Vanquished I'ugllUt C'liti in « Jeffrie* Struck
Loiv-‘liaiy Victory ^arpriiM Boiler*
maker — Winner Couilderit Opponent
Vignrou* l.alter Yield*.
SAN FRANCISCO, Nov. 16.—In one
of the most unsatisfactory prize fights
ever witnessed in this country James
Jeffries proved the victor last night
over Ous Ruhlin. In the fifth round
of what was to have been a twenty
| round struggle Ruhlin wilted and then
surrendered to his peer, to the utter
amazement and disgust of the assem
bled thousands. No one was more
surprised than Jeffries himself, who
asserted that although he had deliver
ed one telling blotv in the second
round ho did not expect to win the vic
tory so easily.
Kuhlin's sole explanation of the out
come of the fight is that lie received
a chance blow which utterly disabled
him and that Jeftiles persisted in
fighting him low. While Ruhlin will
make no absolute charge of Jeffries
having committed a foul he intimates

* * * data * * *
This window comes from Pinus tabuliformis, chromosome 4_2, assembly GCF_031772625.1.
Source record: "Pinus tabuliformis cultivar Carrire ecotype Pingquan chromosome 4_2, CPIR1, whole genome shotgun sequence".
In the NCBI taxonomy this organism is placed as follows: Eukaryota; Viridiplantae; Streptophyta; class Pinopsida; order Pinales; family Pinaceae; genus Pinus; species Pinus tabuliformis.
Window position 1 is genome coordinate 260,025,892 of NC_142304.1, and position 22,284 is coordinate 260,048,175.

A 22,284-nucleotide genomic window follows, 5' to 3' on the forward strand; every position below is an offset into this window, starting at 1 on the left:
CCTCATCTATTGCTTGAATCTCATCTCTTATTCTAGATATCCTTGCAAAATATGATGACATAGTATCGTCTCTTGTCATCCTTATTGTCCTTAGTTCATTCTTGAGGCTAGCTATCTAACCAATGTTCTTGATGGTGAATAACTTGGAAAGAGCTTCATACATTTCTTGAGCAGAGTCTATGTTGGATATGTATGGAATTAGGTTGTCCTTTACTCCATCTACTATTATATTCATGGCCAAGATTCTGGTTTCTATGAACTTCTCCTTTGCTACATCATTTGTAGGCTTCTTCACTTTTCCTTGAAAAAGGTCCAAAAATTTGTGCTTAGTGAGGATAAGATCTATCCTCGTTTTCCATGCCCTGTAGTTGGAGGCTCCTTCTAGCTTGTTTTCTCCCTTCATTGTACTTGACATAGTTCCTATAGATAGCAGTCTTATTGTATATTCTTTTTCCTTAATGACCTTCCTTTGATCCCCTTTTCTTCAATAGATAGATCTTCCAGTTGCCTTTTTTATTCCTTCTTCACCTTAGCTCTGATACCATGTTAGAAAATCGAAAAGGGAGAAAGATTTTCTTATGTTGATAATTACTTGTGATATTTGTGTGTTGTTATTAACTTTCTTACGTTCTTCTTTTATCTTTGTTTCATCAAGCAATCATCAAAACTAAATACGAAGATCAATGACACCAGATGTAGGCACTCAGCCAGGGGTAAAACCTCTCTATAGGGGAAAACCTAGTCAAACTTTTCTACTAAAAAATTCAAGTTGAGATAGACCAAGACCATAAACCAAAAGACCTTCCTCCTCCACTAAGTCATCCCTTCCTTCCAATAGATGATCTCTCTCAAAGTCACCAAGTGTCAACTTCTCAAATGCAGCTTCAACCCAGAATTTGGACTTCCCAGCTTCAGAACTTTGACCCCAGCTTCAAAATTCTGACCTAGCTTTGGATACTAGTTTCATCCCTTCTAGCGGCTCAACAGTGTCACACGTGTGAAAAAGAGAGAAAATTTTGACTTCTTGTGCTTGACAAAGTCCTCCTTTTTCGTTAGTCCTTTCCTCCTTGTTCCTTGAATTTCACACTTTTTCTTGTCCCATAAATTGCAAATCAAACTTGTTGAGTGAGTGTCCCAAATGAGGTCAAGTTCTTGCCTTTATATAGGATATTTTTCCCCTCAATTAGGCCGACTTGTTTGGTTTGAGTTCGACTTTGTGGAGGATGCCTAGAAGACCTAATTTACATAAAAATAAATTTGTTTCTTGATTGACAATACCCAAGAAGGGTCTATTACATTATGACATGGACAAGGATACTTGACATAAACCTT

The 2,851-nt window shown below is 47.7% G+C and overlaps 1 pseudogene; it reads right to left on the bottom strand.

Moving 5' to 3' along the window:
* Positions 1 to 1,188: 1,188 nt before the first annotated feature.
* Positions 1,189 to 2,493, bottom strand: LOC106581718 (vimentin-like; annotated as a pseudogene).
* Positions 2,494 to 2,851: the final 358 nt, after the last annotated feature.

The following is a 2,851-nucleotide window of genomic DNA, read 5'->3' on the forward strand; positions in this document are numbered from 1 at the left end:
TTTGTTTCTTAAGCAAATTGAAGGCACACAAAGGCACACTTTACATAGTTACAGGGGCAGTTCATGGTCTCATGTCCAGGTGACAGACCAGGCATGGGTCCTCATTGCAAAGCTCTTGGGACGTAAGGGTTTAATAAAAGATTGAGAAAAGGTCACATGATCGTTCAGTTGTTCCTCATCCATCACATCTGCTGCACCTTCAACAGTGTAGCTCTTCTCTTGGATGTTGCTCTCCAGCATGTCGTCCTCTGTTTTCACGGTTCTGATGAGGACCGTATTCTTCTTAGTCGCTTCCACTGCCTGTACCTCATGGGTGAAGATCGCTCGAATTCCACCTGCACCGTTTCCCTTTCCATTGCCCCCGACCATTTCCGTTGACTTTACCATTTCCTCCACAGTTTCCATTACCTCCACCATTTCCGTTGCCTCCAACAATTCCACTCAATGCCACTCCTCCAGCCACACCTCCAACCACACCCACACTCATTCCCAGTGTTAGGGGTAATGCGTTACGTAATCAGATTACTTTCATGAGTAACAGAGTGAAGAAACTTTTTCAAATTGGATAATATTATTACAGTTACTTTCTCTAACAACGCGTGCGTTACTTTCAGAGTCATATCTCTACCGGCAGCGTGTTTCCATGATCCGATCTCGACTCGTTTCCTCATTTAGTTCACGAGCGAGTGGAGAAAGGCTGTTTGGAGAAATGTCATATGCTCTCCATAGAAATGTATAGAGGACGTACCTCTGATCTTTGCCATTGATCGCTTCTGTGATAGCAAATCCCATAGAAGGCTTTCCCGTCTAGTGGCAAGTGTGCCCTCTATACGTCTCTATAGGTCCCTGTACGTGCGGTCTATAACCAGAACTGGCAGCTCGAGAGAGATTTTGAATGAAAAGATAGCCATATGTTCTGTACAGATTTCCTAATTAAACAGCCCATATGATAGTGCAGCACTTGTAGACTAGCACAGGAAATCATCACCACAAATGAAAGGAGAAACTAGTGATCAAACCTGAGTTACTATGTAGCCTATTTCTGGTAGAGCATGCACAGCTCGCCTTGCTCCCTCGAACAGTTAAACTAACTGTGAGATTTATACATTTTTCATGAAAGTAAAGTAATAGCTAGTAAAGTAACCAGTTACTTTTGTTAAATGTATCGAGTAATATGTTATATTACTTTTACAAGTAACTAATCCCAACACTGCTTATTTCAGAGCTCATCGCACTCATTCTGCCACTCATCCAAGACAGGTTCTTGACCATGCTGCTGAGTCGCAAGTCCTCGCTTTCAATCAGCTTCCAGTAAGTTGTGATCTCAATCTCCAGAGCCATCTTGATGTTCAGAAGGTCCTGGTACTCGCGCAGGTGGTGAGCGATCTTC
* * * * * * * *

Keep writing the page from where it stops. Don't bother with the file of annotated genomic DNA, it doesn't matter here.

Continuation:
that he was unfairlj handled and in
jured as a result. Ruhlin received
the report of his seconds in this stand,
who say that his was a hopeless case
after the second round.
When seen in his dressing room af
ter the fight Champion Jeffries said:
‘‘I was certainly surprised at my
easy victory and Ruhlin's amazing de
feat. While it is true that he did not
punch me hard enough during the five
rounds to cause me any alarm, I be
lieved him strong and cautious up to
the moment of his collapse and was
surprised when he quit. I certainly
had no trouble in whipping him and
had the fight gone on the result must
have been the same. Ruhlin was in
accurate and in poor wind and I can
not say that he even had the courage
and force that I expected to ecounter
in him. Ruhlin took a stiff punch
In the stomach in the fourth round.
liich I presume gave him trouble.
Nevertheless I expected him to lose
harder than he did. Ruhlin can
doubiless besi explain his own posi
tion. and as for myself 1 am willing
to meet Sharkey next month and
thereafter to defend as best I can the